This is arguably the most anticipated recession in modern American history, with the vast majority of companies, households, and policymakers having a negative economic outlook and preparing for the worst. That’s with good reason—I’ve been harping on this for a while, but the Federal Reserve’s own forecasts call for a recessionary increase in the unemployment rate over the next year in order to quell inflationary pressures.
Subscribing to the hard (or at least hard-ish) landing scenario is the only option that is not fighting the Fed—if you believe that a substantial real economic slowdown is required to stop inflation, or that the Fed is committed to inducing a substantial real economic slowdown, then you believe significant economic pain is coming. The hard landing scenario essentially says the Fed won’t stop until the fight on inflation is won, regardless of the damage required.
The soft landing scenario requires believing that either inflation will return to normal immaculately—without significant economic pain—or that the monetary tightening in place is already sufficient to alleviate pricing pressures. It also requires believing that the Fed will back off soon, or that the real economy will prove more resilient to rate hikes than expected. This is doubting the Fed’s stated reaction function a bit—to buy the soft landing scenario you buy that the Fed pivots at the right moment to get inflation down without causing a recession.
The no-landing scenario, by contrast, posits that inflation is more structural than widely accepted and either will not be alleviated by monetary tightening or that the Federal Reserve is not willing to accept the economic pain necessary to stop inflation. Again this scenario doubts the Fed’s stated reaction function, but in a different way—to believe no landing is coming you must believe the Fed lacks the tools or the resolve to stop today’s bout of inflation.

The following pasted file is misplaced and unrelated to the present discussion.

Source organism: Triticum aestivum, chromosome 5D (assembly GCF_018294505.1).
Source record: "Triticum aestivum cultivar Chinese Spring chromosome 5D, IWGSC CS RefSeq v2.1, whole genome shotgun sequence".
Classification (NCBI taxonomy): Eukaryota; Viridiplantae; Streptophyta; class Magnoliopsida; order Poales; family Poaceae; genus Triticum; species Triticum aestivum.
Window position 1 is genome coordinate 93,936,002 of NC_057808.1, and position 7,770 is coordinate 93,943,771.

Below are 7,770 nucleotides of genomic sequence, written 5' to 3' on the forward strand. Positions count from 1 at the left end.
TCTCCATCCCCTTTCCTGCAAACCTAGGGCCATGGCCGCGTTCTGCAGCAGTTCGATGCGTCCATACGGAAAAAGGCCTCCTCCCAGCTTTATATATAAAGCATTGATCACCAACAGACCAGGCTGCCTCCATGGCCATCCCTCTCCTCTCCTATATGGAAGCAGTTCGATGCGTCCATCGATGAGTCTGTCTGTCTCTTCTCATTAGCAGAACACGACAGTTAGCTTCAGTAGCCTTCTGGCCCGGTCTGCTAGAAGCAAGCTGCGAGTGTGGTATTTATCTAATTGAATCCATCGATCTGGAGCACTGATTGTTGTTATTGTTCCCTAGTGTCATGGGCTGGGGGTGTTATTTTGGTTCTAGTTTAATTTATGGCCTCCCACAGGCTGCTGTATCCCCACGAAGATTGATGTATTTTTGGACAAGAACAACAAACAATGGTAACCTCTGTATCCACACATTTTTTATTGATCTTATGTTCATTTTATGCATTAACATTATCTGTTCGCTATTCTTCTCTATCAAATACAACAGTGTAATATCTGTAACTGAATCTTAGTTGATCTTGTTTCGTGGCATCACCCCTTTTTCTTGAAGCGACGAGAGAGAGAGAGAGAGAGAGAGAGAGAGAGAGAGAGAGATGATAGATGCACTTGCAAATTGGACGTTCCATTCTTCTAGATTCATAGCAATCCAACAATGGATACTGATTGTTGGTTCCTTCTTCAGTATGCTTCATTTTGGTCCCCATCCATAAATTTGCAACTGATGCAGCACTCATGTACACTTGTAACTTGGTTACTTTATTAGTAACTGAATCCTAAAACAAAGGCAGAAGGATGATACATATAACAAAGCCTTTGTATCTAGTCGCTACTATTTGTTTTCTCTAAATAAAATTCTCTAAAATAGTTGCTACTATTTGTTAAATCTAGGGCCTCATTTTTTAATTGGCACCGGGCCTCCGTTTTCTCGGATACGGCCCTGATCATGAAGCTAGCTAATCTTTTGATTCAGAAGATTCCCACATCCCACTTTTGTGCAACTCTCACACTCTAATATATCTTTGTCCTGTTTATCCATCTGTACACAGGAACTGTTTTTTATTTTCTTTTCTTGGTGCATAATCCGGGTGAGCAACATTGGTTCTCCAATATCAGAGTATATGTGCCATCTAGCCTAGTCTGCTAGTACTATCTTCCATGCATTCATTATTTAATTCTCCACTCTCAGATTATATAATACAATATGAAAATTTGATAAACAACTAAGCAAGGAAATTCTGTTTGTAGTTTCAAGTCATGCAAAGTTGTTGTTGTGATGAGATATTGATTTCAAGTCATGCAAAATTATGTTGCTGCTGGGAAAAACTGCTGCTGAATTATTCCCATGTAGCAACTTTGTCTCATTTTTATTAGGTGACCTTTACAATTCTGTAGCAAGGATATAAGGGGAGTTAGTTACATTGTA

Either way, the best forecasts likely have to include substantially more uncertainty than is widely appreciated. The variance in outcomes—both between and within soft/hard/no-landing scenarios—is extremely high, and forecasting during the pandemic has been extremely hard. Going back to look at forecasts from last year, it is difficult to find anyone who predicted the combination of Russian-invasion-induced supply-shocks and Chinese-COVID-zero-induced demand shocks that so radically shaped the US economy over the last year. How many people in December 2022 forecasted two-quarters of negative GDP growth coupled with positive employment and manufacturing output growth? One thing about 2023 is for sure—uncertainty promises to be high, and the global economy promises to keep being weird.
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Joseph created a great wagon wheel of charts that, together, help gather an organize the chaos of day-to-day economic updates. Thanks (as usual) for organizing my uncertainty!
Inflation is a monetary phenomenon. Why do you not even mention money supply, IOER, or NGDP? If we contain NGDP, we contain inflation. Containing NGDP means containing monetary variables, as amplified by fiscal policy. It's pretty simple. I understand if you think this framework is bogus, but why not take the time to refute it?